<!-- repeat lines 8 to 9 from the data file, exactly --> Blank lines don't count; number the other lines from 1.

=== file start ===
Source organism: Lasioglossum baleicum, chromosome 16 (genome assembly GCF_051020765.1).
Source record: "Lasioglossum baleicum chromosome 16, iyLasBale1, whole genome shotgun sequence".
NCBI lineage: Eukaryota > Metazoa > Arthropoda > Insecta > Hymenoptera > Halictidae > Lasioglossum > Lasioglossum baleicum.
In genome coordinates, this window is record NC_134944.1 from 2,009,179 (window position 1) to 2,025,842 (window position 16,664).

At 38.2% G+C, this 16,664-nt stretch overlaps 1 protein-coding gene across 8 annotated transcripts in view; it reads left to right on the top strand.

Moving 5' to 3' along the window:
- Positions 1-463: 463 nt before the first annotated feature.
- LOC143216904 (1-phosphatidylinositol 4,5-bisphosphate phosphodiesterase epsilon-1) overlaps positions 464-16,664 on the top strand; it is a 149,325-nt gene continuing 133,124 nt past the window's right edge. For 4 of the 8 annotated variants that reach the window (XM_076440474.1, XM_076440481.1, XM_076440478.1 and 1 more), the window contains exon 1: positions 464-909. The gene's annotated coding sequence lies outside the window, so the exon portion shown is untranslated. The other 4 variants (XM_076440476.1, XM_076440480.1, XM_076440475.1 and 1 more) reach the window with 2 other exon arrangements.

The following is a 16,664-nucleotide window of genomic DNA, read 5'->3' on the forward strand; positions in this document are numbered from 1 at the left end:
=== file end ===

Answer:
- LOC143216904 (1-phosphatidylinositol 4,5-bisphosphate phosphodiesterase epsilon-1) overlaps positions 464-16,664 on the top strand; it is a 149,325-nt gene continuing 133,124 nt past the window's right edge. For 4 of the 8 annotated variants that reach the window (XM_076440474.1, XM_076440481.1, XM_076440478.1 and 1 more), the window contains exon 1: positions 464-909. The gene's annotated coding sequence lies outside the window, so the exon portion shown is untranslated. The other 4 variants (XM_076440476.1, XM_076440480.1, XM_076440475.1 and 1 more) reach the window with 2 other exon arrangements.

The following is a 16,664-nucleotide window of genomic DNA, read 5'->3' on the forward strand; positions in this document are numbered from 1 at the left end: